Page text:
Tony Mastroianni Review Collection

"Millionaire" Has Rich Moments

Cleveland Press October 20, 1967

"The Happiest Millionaire" is a pleasant, tuneful, tasteful musical that is also over-long and uneven. The overall effect, however, is one of pleasure and the movie is ideal family entertainment.

The most pleasant part of it all is meeting Tommy Steele, a winning, delightful, witty and energetic song-and-dance man from England. He gives the movie a definite lift every time he shows up which isn't often enough.

"The Happiest Millionaire" is based on a so-so play of the 50's which in turn was based on the life of Anthony J. Drexel, eccentric Philadelphia millionaire who boxed, sang badly at the opera and collected pet alligators.

HIS DAUGHTER, Cordelia, eventually married the heir to the Duke tobacco interests and it is the conflict of a father reluctantly admitting that his daughter is grown up that is the basis for the plot.

As movies do and seemingly must this one has opened up the play to carry the action outside of the Philadelphia mansion, to linger on the blossoming of young love and generally to extend the length into what someone must have thought suitable for reserved-seat showing.

The show is at its best however, whenever it gets back to home base and confines the action to the Drexel mansion.

STEELE PORTRAYS the butler, a young Irish immigrant. He has a scene-commanding manner about him, a warmth and charm mixed with genuine talent.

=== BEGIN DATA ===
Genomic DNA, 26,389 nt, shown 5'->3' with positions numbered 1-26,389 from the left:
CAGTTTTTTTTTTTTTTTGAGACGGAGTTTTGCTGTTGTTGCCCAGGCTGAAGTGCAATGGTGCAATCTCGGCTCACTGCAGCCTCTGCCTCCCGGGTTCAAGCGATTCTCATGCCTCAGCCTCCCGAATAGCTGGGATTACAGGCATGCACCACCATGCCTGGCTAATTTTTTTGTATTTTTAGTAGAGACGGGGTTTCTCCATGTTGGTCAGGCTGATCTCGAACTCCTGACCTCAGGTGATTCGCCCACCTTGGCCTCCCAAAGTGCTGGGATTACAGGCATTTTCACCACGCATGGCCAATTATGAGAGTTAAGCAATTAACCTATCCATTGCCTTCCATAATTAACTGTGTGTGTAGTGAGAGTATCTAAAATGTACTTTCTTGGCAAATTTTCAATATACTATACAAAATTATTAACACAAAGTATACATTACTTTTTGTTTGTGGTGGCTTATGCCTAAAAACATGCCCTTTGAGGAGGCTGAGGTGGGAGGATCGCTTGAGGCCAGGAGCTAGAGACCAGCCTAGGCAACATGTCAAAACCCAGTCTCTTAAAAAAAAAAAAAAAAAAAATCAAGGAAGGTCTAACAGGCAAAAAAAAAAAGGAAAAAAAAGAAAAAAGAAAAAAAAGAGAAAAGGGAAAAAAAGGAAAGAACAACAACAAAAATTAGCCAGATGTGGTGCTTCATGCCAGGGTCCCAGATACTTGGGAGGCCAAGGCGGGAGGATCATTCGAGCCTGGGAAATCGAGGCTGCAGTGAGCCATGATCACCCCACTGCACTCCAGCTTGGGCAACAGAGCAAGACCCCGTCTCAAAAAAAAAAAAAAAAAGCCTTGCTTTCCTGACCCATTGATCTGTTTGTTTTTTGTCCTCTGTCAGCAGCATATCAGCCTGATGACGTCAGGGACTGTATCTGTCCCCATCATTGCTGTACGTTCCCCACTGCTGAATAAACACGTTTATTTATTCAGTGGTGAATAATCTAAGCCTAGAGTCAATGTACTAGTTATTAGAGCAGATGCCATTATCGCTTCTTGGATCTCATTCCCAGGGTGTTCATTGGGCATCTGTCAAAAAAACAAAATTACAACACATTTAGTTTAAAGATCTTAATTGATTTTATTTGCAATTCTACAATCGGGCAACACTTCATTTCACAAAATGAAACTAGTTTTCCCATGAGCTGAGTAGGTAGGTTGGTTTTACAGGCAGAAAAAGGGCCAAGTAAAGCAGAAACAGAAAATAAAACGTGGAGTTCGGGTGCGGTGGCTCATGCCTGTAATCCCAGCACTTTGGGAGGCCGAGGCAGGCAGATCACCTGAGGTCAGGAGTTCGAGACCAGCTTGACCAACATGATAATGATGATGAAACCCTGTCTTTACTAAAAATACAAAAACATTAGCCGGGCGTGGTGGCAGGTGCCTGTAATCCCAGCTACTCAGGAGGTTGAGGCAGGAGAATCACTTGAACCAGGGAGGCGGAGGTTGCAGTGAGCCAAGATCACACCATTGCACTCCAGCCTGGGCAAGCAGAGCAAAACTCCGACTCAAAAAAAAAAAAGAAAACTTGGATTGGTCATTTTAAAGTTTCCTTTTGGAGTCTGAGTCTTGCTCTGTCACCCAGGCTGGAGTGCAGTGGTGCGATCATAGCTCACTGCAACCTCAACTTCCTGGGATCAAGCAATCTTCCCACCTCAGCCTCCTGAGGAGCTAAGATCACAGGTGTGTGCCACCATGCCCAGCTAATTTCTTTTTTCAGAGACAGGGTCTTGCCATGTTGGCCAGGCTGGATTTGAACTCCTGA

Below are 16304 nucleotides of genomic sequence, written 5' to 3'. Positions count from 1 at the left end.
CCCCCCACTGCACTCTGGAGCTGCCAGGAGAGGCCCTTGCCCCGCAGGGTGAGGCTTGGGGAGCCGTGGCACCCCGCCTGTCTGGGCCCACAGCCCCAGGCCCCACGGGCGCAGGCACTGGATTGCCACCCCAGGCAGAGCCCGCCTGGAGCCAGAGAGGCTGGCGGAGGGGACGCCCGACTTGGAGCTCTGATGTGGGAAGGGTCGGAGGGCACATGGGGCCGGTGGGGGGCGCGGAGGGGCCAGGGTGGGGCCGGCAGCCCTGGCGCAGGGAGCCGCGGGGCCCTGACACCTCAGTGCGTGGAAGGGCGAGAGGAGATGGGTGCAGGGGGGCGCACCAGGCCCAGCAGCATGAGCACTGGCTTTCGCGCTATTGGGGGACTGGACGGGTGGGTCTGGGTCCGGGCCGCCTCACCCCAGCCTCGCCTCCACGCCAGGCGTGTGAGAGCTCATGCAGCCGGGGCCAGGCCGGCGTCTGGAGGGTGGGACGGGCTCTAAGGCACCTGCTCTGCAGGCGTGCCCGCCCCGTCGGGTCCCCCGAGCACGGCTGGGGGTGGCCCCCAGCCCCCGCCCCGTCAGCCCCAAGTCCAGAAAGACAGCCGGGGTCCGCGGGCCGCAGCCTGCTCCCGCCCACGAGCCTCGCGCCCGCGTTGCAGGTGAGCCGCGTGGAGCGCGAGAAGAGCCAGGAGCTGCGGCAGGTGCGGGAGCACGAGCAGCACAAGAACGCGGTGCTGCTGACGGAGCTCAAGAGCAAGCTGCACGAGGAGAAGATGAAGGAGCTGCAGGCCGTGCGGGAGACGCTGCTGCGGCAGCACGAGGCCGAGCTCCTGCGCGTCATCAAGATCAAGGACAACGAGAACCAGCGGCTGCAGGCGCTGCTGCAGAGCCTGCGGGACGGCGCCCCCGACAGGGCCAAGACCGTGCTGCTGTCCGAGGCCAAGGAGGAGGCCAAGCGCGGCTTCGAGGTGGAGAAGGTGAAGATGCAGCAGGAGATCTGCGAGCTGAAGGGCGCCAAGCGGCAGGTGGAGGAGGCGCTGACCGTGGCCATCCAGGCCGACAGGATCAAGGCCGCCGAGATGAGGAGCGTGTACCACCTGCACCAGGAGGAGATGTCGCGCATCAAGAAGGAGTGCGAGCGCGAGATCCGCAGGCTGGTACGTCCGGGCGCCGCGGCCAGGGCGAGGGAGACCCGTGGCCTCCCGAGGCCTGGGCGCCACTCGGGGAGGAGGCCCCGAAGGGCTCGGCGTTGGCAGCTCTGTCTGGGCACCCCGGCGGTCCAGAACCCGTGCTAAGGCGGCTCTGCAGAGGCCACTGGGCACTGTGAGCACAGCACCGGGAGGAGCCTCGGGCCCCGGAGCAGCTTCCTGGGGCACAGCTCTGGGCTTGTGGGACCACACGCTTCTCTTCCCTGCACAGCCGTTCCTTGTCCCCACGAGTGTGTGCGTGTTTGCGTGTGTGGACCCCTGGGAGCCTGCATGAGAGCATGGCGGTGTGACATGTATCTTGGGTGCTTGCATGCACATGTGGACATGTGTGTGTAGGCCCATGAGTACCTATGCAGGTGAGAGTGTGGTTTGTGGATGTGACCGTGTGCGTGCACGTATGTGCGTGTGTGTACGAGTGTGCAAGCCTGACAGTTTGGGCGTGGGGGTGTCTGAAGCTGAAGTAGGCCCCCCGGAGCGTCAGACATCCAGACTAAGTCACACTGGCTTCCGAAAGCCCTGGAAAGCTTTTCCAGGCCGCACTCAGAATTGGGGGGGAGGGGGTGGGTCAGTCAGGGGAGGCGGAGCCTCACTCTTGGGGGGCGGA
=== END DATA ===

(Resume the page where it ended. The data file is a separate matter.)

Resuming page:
Fred MacMurray, who talks a song, is comfortable in the role of the wealthy man with a yen for mixing physical fitness training with Bible lessons, and Greer Garson is appropriate as his patient wife.

Lesley Ann Warren is charming as their daughter and John Davidson, who appeared at Musicarnival this past summer makes an attractive leading man.

GLADYS COOPER is on hand briefly and winningly as a wise old aunt. Geraldine Page is good if predictable as the young man's domineering and haughty mother.

The music was written by Richard M. and Robert B. Sherman, the team responsible for the "Mary Poppins" music. Their 11 numbers are serviceable and pleasant, very much a part of the story, but not very memorable outside of the show.

AMONG THE BETTER ones are "Fortuosity," an appealing number that opens the movie and introduces Steele; "There Are Those," sung by Miss Cooper and Miss Page with wickedly witty lyrics; and "Let's Have A Drink On It," a rollicking barroom ditty

There are several lively dance numbers choreographed by Marc Breaux and Dee Dee Wood, who did the same job for "Mary Poppins,'' but they never quite grab you the way those did.

In addition to everyone and everything else there is George. George is an alligator. George dances. It helps.